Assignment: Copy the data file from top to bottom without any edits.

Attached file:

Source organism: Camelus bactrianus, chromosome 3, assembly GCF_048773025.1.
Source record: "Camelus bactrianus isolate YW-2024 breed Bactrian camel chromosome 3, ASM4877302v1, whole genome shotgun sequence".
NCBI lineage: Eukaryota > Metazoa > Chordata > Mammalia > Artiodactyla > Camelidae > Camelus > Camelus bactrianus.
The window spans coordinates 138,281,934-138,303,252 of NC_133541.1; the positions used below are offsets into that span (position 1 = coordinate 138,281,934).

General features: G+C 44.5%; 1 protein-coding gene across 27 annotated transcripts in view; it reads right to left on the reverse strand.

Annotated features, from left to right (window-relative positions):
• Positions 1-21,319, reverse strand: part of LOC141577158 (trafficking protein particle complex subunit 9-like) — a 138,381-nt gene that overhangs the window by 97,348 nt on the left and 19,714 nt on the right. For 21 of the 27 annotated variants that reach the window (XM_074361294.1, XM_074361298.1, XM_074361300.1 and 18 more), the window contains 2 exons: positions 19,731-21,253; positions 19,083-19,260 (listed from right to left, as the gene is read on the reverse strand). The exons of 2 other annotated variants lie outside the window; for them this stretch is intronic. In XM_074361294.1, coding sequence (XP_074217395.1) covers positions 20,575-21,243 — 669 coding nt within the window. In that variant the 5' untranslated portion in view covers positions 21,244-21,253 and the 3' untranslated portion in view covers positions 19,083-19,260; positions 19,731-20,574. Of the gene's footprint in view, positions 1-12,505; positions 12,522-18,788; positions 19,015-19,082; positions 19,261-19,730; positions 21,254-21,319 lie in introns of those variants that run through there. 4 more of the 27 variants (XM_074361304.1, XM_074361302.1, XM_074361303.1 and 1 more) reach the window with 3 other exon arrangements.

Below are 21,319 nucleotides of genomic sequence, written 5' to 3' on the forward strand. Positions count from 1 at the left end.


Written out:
Source organism: Camelus bactrianus, chromosome 3, assembly GCF_048773025.1.
Source record: "Camelus bactrianus isolate YW-2024 breed Bactrian camel chromosome 3, ASM4877302v1, whole genome shotgun sequence".
NCBI lineage: Eukaryota > Metazoa > Chordata > Mammalia > Artiodactyla > Camelidae > Camelus > Camelus bactrianus.
The window spans coordinates 138,281,934-138,303,252 of NC_133541.1; the positions used below are offsets into that span (position 1 = coordinate 138,281,934).

General features: G+C 44.5%; 1 protein-coding gene across 27 annotated transcripts in view; it reads right to left on the reverse strand.

Annotated features, from left to right (window-relative positions):
• Positions 1-21,319, reverse strand: part of LOC141577158 (trafficking protein particle complex subunit 9-like) — a 138,381-nt gene that overhangs the window by 97,348 nt on the left and 19,714 nt on the right. For 21 of the 27 annotated variants that reach the window (XM_074361294.1, XM_074361298.1, XM_074361300.1 and 18 more), the window contains 2 exons: positions 19,731-21,253; positions 19,083-19,260 (listed from right to left, as the gene is read on the reverse strand). The exons of 2 other annotated variants lie outside the window; for them this stretch is intronic. In XM_074361294.1, coding sequence (XP_074217395.1) covers positions 20,575-21,243 — 669 coding nt within the window. In that variant the 5' untranslated portion in view covers positions 21,244-21,253 and the 3' untranslated portion in view covers positions 19,083-19,260; positions 19,731-20,574. Of the gene's footprint in view, positions 1-12,505; positions 12,522-18,788; positions 19,015-19,082; positions 19,261-19,730; positions 21,254-21,319 lie in introns of those variants that run through there. 4 more of the 27 variants (XM_074361304.1, XM_074361302.1, XM_074361303.1 and 1 more) reach the window with 3 other exon arrangements.

Below are 21,319 nucleotides of genomic sequence, written 5' to 3' on the forward strand. Positions count from 1 at the left end.